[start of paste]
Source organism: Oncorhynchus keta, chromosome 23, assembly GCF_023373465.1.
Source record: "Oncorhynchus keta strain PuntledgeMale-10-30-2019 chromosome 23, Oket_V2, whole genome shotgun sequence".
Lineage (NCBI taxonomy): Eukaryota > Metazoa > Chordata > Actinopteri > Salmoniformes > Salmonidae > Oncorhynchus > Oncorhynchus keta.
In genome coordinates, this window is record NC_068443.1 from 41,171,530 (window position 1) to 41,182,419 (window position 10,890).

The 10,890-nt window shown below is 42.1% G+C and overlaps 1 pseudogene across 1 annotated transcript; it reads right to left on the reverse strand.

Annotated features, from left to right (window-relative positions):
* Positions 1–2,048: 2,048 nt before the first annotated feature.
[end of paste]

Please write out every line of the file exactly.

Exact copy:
Source organism: Oncorhynchus keta, chromosome 23, assembly GCF_023373465.1.
Source record: "Oncorhynchus keta strain PuntledgeMale-10-30-2019 chromosome 23, Oket_V2, whole genome shotgun sequence".
Lineage (NCBI taxonomy): Eukaryota > Metazoa > Chordata > Actinopteri > Salmoniformes > Salmonidae > Oncorhynchus > Oncorhynchus keta.
In genome coordinates, this window is record NC_068443.1 from 41,171,530 (window position 1) to 41,182,419 (window position 10,890).

The 10,890-nt window shown below is 42.1% G+C and overlaps 1 pseudogene across 1 annotated transcript; it reads right to left on the reverse strand.

Annotated features, from left to right (window-relative positions):
* Positions 1–2,048: 2,048 nt before the first annotated feature.